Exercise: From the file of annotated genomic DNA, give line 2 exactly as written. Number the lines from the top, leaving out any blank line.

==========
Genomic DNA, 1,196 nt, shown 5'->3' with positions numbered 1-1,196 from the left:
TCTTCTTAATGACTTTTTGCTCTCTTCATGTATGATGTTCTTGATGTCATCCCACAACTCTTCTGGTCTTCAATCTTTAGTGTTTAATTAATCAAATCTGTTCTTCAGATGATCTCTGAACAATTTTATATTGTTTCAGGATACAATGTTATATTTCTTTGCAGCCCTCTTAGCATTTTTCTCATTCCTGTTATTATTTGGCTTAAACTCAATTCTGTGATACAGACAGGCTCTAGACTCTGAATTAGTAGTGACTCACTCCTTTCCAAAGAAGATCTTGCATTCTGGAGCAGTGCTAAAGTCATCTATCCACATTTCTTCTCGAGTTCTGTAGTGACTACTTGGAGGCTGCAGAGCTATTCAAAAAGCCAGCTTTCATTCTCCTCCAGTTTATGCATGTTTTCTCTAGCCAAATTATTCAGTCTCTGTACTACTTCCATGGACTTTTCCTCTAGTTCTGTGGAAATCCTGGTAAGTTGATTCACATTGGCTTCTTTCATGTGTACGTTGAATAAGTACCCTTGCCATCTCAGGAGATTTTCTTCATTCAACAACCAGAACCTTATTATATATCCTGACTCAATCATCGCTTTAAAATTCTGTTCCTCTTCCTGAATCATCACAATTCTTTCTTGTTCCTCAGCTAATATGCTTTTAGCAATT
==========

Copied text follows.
TCTTCTTAATGACTTTTTGCTCTCTTCATGTATGATGTTCTTGATGTCATCCCACAACTCTTCTGGTCTTCAATCTTTAGTGTTTAATTAATCAAATCTGTTCTTCAGATGATCTCTGAACAATTTTATATTGTTTCAGGATACAATGTTATATTTCTTTGCAGCCCTCTTAGCATTTTTCTCATTCCTGTTATTATTTGGCTTAAACTCAATTCTGTGATACAGACAGGCTCTAGACTCTGAATTAGTAGTGACTCACTCCTTTCCAAAGAAGATCTTGCATTCTGGAGCAGTGCTAAAGTCATCTATCCACATTTCTTCTCGAGTTCTGTAGTGACTACTTGGAGGCTGCAGAGCTATTCAAAAAGCCAGCTTTCATTCTCCTCCAGTTTATGCATGTTTTCTCTAGCCAAATTATTCAGTCTCTGTACTACTTCCATGGACTTTTCCTCTAGTTCTGTGGAAATCCTGGTAAGTTGATTCACATTGGCTTCTTTCATGTGTACGTTGAATAAGTACCCTTGCCATCTCAGGAGATTTTCTTCATTCAACAACCAGAACCTTATTATATATCCTGACTCAATCATCGCTTTAAAATTCTGTTCCTCTTCCTGAATCATCACAATTCTTTCTTGTTCCTCAGCTAATATGCTTTTAGCAATT